Custer County High Point Trip Report
Date: May 21, 2001
Returning home from ND, we took a side trip to claim the high point of Custer County, Montana.
Here are directions from Volborg, which is south of Miles City on MT 59. The Custer National Forest
(Ashland Div.) map is helpful.
About 3 miles south of Volborg turn west on an all-weather gravel road. Set odometer to zero. At a well-
marked junction with many ranchers' names bear right on Little Pumpkin Creek Road. At 12.3 miles turn
right on the road to Liscom L.O. Here the road deteriorates rapidly to gumbo, which you do not want to
be on in wet weather. In a tenth of a mile (at 12.4) there is a good road with a sign for Stacey Hall to the
left. Follow the poorer road instead. At 14 miles turn left on the more-traveled road and proceed into a
ranch. If anyone is home, you can inquire here about directions to Liscom Lookout and road conditions.
The road to the lookout goes through their place.
At 17.3 miles is a junction in Custer Nat'l Forest. A sign indicates Liscom L.O. to the left. I shifted into
4-wheel drive and went about a quarter mile the opposite direction (right). There we parked on a flat spot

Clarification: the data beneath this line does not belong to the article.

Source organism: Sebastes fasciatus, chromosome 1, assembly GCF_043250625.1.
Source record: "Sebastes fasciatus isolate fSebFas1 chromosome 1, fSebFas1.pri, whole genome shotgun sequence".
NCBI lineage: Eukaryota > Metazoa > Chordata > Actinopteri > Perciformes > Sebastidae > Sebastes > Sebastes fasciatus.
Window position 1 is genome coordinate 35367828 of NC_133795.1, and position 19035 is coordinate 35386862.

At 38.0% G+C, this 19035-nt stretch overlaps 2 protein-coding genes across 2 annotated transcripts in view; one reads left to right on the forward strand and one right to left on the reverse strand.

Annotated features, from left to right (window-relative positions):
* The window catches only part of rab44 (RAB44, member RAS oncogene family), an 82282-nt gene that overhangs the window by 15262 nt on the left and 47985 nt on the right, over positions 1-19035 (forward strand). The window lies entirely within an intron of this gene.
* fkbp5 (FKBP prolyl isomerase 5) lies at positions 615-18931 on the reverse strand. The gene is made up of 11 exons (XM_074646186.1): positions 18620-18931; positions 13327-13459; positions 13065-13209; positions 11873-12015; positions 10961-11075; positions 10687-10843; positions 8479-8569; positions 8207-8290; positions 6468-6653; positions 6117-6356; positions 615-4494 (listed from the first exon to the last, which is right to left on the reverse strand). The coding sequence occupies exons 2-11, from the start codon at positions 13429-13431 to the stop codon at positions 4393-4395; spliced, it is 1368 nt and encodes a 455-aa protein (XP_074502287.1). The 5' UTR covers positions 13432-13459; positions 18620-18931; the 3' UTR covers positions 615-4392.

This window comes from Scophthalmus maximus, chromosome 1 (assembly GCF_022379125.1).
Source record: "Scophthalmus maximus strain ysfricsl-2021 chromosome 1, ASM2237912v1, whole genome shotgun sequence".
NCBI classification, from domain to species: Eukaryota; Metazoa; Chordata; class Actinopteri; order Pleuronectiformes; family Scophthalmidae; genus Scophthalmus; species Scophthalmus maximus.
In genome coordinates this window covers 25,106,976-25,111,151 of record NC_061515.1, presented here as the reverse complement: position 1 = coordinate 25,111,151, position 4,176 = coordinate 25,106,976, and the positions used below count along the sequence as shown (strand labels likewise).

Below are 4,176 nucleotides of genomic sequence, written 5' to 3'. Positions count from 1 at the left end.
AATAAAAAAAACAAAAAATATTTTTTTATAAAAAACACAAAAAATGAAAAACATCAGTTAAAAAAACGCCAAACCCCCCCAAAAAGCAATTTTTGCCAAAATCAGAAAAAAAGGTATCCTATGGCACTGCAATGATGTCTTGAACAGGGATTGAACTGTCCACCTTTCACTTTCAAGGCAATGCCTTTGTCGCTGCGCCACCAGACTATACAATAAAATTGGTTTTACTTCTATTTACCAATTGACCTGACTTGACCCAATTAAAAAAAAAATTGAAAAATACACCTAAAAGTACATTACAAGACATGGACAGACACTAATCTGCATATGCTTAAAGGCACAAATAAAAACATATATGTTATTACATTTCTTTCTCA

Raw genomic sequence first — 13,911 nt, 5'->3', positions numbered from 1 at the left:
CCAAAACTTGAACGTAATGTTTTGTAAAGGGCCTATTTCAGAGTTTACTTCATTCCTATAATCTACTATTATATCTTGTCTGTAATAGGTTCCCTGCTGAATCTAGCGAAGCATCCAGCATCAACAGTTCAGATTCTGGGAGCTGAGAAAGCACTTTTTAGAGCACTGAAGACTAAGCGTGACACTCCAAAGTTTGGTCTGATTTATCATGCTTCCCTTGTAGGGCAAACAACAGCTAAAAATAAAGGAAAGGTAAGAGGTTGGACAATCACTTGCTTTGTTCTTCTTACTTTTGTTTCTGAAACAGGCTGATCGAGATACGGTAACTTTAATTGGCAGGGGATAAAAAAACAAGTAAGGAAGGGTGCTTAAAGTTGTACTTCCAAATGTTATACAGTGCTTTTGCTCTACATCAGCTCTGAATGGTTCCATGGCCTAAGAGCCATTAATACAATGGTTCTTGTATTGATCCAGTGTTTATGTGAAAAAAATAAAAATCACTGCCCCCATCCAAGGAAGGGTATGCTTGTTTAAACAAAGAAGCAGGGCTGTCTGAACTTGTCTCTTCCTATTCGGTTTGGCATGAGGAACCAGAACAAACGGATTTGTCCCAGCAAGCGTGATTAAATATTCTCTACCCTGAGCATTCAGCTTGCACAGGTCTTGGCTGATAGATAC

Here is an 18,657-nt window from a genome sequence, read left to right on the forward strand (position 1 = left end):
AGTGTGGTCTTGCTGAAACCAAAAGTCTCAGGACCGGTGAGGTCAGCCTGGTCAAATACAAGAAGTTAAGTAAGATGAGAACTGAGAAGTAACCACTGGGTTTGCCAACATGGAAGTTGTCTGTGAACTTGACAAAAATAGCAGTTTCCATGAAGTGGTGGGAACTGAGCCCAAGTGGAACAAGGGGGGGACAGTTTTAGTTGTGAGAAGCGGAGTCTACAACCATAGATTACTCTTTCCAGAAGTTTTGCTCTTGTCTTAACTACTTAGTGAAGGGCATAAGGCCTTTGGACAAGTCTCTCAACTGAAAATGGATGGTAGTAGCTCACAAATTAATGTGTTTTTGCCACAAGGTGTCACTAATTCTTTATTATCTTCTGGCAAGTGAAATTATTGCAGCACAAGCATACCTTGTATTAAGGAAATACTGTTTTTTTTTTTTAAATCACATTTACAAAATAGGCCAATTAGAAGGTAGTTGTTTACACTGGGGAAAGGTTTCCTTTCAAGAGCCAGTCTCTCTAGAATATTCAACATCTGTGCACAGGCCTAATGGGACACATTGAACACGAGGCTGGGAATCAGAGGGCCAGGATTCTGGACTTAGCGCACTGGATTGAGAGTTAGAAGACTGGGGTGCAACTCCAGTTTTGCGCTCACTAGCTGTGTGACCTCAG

off the road. High clearance vehicles can continue in dry weather, but we chose to hike from this point.
A few miles along this road we encountered a "No Trespassing" sign and chose to leave the road and hike
While making our way cross-country on national forest land we met a rancher on an ATV. He turned out
to be the owner of Section 1 (the posted land). He was friendly and gave us permission to cross his land
on our way back. He didn't mind us being there as long he knew about it and knew what we were up to.
That's all he expects is that people come to his house and ask. The high point of Custer County lies about
a quarter-mile from the Powder River County line. We hiked northwest on the ridge which extends
southeast from the summit. We sat and ate our lunch on the spot that is a few feet higher than the rest of
the terrain inside the highest contour.
Our hike back to our vehicle was easier. We made our way into Section 1 and onto ranch roads.
Incidentally, the rancher said that the road to the west is a better road, but I cannot report on that,
because we drove out the way we came in.
We saw many prairie dogs on this trip.
Author: Jerry Brekhus